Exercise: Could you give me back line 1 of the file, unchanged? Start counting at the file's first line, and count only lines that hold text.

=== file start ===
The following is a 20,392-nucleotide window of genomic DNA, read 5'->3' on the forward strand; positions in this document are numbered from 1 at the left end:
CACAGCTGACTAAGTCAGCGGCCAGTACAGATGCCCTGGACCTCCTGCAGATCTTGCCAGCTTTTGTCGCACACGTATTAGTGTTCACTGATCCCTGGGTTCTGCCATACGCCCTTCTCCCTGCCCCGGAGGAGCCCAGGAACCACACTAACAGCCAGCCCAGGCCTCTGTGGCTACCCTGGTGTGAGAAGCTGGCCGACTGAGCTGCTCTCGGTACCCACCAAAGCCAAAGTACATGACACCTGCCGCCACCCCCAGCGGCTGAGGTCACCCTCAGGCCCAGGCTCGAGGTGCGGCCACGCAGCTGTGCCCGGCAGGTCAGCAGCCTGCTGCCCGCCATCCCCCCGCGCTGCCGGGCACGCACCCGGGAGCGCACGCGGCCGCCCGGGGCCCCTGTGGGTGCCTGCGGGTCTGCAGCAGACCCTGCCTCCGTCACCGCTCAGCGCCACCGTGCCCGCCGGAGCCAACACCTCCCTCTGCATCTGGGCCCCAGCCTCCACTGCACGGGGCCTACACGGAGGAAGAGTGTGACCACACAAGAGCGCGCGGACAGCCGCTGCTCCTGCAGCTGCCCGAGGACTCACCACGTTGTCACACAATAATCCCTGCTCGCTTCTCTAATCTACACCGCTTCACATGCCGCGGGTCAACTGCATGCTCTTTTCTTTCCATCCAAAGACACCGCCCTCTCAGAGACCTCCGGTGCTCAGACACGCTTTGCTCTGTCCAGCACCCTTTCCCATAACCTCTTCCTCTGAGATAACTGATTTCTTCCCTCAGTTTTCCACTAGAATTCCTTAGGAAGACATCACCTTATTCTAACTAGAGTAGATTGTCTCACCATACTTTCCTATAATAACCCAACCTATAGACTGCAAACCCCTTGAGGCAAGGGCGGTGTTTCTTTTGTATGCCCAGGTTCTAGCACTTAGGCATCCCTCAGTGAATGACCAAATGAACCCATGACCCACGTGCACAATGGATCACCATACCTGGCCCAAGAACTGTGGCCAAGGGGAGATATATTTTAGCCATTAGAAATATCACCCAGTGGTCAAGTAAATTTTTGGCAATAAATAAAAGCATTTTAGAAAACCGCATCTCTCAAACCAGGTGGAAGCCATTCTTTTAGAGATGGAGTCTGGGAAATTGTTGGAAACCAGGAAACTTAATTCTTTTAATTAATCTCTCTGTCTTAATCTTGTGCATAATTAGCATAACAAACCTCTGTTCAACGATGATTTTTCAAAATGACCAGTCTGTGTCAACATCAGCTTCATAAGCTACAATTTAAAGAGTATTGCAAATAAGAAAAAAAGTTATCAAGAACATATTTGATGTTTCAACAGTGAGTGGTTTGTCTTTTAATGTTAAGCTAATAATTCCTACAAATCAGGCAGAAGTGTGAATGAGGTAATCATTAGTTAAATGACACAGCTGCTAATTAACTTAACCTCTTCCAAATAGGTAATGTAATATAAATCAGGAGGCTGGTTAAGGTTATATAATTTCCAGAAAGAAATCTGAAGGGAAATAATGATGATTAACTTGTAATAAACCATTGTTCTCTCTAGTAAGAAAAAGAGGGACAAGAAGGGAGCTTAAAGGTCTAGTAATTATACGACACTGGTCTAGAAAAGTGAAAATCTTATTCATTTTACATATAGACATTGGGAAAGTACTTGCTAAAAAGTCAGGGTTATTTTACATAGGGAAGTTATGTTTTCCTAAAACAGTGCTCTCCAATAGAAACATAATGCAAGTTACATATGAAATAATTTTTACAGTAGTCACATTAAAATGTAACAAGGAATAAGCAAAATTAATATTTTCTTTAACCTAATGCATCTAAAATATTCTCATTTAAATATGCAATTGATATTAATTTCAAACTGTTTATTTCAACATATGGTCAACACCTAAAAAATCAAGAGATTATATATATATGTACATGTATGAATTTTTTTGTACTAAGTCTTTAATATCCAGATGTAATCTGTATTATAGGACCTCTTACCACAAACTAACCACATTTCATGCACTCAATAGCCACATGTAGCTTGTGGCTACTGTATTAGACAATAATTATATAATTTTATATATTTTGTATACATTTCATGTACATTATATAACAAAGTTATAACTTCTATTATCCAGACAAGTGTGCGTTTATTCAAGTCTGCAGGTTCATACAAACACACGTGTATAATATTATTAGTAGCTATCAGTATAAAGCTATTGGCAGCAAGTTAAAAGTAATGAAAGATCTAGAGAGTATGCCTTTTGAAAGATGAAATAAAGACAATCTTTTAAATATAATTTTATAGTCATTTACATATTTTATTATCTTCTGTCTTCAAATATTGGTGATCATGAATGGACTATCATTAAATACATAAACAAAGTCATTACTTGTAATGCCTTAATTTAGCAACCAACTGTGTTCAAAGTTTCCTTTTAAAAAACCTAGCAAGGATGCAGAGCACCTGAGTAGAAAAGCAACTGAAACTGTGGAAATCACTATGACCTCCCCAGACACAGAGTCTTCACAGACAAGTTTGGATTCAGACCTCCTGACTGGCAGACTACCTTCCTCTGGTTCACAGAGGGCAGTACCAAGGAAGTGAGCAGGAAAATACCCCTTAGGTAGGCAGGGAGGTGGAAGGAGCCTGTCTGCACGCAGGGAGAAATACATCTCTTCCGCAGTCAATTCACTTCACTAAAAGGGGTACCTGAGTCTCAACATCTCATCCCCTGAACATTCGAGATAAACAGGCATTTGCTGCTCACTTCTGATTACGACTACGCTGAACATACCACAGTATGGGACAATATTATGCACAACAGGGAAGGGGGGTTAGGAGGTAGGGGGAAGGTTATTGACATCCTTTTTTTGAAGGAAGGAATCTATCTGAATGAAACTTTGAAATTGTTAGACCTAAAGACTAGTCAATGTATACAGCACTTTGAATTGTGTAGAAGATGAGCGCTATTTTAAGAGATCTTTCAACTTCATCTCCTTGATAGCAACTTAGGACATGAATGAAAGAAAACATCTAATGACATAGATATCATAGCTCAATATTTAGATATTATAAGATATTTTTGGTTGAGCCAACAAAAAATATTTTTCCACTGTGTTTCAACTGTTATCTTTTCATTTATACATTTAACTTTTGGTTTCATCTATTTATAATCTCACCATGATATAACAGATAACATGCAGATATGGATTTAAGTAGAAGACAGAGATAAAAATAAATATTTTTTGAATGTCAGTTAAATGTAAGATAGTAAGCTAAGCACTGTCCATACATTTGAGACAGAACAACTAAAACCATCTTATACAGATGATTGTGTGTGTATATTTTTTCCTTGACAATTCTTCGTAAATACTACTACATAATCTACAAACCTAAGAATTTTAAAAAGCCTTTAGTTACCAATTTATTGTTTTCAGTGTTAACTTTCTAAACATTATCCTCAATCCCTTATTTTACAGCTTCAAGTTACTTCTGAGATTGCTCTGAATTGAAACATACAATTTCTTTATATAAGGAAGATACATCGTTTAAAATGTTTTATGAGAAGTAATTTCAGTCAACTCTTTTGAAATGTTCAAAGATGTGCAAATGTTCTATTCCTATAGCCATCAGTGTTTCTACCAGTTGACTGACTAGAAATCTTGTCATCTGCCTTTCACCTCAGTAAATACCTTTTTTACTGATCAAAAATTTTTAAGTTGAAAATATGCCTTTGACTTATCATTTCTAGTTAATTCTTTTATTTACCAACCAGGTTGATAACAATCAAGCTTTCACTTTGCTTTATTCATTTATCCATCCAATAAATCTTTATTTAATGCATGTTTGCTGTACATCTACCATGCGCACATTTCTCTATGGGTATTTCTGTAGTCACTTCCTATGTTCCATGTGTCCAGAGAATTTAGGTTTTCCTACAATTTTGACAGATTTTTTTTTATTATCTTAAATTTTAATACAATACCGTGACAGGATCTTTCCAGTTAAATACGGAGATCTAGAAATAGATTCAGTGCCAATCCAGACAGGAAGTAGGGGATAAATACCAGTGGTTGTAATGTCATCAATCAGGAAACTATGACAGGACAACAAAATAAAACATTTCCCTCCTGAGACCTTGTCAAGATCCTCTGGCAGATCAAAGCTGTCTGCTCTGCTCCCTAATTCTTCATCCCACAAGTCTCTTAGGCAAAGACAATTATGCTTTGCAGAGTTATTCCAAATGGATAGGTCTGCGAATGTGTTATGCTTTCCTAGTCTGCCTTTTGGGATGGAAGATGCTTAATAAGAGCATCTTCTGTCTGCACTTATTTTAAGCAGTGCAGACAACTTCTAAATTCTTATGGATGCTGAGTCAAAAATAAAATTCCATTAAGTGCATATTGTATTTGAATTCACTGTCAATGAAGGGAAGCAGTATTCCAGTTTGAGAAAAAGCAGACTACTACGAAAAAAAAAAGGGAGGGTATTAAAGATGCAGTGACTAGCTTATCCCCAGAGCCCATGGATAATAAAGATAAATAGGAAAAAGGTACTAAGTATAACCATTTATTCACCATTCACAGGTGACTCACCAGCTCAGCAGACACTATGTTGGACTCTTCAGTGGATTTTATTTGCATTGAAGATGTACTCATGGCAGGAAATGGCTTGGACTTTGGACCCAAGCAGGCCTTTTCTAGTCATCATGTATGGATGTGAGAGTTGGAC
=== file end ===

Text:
The following is a 20,392-nucleotide window of genomic DNA, read 5'->3' on the forward strand; positions in this document are numbered from 1 at the left end: